Lowcountry locals continue to surprise Guardian writer

Trips to local launch ramps have given Matt Popovich a great deal of insight into area.

One of my favorite pastimes, if you have read any of my blogs or columns, is fishing. I have been going to creeks, ponds, and rivers with friends for as long as I can remember. There is nothing better than walking for miles in the middle of a creek, trying out every deep hole you come across .

A great deal of the enjoyment I receive from fishing doesn’t come from a tight line, although there’s not much better than a fish on. No, a great deal of the enjoyment I receive from fishing originates with the friendships I have made via fishing throughout the years. I also greatly enjoy meeting new people through my love for the outdoors.

One thing I notice quite often, as I explore the Lowcountry and its many public access sites, is the friendliness of the individuals I meet. The people I meet come from all different walks of life. The one thing they all share is friendliness and approachability.

Most times when I am fishing, I will get a chance to talk to a local and pick their brain about fishing, cultural nuances of the south, questions regarding racial relations in the south, and so on. Individuals are willing to help me with my fishing and speak to me of the history and way of life here in the south.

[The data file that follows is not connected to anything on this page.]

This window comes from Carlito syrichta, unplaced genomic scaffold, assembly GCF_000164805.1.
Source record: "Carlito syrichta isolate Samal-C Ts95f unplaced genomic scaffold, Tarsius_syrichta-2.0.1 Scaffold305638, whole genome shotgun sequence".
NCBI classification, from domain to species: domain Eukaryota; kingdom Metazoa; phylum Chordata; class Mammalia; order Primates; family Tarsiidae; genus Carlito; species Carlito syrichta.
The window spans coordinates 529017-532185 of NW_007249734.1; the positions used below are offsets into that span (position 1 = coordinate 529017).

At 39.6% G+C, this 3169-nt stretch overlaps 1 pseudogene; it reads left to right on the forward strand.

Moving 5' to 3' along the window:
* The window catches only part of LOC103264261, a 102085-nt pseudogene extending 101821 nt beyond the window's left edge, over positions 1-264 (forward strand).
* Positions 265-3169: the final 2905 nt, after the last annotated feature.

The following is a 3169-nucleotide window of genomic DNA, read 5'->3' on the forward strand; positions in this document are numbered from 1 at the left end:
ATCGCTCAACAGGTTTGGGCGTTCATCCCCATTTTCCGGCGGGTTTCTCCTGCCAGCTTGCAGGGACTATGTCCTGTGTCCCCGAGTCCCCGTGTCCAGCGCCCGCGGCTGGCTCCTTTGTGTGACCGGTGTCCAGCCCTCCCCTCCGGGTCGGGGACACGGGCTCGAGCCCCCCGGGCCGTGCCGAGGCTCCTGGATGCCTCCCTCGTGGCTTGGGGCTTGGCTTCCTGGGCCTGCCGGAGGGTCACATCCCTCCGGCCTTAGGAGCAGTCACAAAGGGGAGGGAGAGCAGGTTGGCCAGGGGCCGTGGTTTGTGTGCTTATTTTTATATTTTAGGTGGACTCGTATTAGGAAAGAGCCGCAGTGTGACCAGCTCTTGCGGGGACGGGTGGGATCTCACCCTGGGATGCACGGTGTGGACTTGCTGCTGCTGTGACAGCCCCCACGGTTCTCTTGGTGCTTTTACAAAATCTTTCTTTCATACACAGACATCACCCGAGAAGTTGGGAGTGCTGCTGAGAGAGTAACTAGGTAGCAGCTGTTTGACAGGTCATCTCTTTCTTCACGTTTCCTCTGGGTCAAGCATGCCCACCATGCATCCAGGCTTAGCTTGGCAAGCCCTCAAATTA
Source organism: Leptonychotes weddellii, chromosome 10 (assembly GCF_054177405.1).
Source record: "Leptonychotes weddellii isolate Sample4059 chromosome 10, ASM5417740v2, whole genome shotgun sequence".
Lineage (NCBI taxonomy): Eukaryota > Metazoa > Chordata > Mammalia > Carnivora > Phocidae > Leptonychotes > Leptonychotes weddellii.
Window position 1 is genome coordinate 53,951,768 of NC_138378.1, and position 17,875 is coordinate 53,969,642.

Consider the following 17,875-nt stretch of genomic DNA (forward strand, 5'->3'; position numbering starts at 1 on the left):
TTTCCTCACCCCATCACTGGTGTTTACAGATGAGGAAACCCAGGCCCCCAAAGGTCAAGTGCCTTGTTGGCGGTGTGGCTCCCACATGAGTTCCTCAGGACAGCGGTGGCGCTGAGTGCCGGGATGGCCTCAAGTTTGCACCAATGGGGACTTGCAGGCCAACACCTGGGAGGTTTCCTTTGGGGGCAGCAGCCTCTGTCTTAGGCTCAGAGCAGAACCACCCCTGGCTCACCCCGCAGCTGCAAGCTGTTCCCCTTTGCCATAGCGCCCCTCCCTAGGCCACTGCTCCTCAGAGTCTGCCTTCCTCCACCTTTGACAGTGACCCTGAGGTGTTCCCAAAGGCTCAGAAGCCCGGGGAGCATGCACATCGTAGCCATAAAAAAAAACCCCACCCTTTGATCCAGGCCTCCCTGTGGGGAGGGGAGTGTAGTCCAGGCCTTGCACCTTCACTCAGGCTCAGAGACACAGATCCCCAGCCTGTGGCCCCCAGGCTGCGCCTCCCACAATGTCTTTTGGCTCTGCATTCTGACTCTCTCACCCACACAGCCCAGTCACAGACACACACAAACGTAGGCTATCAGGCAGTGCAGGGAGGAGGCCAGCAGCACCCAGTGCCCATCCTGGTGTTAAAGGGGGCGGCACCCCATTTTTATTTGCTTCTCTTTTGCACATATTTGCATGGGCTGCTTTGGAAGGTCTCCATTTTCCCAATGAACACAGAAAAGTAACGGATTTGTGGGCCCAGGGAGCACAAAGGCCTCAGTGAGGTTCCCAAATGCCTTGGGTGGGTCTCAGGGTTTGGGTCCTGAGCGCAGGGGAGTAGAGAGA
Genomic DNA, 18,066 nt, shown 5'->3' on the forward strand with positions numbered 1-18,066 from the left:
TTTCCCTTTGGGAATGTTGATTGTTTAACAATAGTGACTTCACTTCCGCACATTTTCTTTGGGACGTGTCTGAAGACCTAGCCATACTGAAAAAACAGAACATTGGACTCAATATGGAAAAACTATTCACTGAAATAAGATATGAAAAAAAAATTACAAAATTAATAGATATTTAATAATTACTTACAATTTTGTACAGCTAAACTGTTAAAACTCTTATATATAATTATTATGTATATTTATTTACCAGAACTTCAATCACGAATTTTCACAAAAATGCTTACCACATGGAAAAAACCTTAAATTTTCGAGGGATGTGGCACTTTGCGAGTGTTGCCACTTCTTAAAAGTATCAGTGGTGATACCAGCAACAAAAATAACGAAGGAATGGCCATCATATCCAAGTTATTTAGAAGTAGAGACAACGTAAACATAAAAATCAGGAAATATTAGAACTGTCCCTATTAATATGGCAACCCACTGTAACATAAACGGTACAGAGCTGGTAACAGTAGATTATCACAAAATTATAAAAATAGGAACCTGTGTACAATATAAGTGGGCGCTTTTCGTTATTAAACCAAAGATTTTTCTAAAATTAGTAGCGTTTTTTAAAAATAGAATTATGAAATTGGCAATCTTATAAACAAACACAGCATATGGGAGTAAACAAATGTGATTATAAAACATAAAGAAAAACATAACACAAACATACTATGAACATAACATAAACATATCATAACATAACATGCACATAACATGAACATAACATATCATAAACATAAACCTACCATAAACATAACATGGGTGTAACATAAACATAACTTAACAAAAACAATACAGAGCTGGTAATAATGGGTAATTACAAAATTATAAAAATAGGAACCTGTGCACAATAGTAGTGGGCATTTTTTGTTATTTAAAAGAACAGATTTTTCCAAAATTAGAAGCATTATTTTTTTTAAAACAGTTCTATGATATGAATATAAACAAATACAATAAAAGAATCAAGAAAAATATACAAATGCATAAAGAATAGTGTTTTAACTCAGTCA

This is why I love fishing. It would be difficult for me to find out where to fish, who’s important, how to speak to people etc., without meeting these varied individuals. Visiting the many launch ramps of the Lowcountry has allowed me to expand my knowledge of the area and what the residents of this area truly value.

And it’s not just me. The other day I was fishing and I witnessed an older gentleman explain to a group of high school aged kids how to rig their fishing poles in an easier way. This gentleman did not have to take time out of his fishing day to teach these young guys, but he did.

That is why rural communities are the greatest places on Earth to live. People you have never met before and don’t owe you any friendliness or consideration will take time out to help each other. How would someone like me ever learn a good fishing rig to look up or where to go without the help of someone with a great deal of local knowledge?

After spending time here in the south, I have started to feel guilty about not wanting to be helpful to any buckeyes I would encounter at a ramp back home. I would get frustrated when a bunch of city boys would show up at my favorite spot. I would never approach them with any tips or tricks. Why? I am not sure of the answer, but I know that I was not being acceptable of someone I considered an outsider.

And that’s scary. When you treat others as different or as foreign to you, you very well may miss out on a great friendship or a great deal of knowledge. These are both things that we as people, no matter what side of the tracks you are from, need in our lives.

In closing, I would like to thank all of the people I have met so far in my time fishing in the south. I would also like to apologize to all of the people from Ohio that had bad fishing days at my expense. In the future, I hope to surprise many a buckeye when I walk up to them and begin asking them who they are kin to, hoping that within 30 questions we will both realize we are somehow related.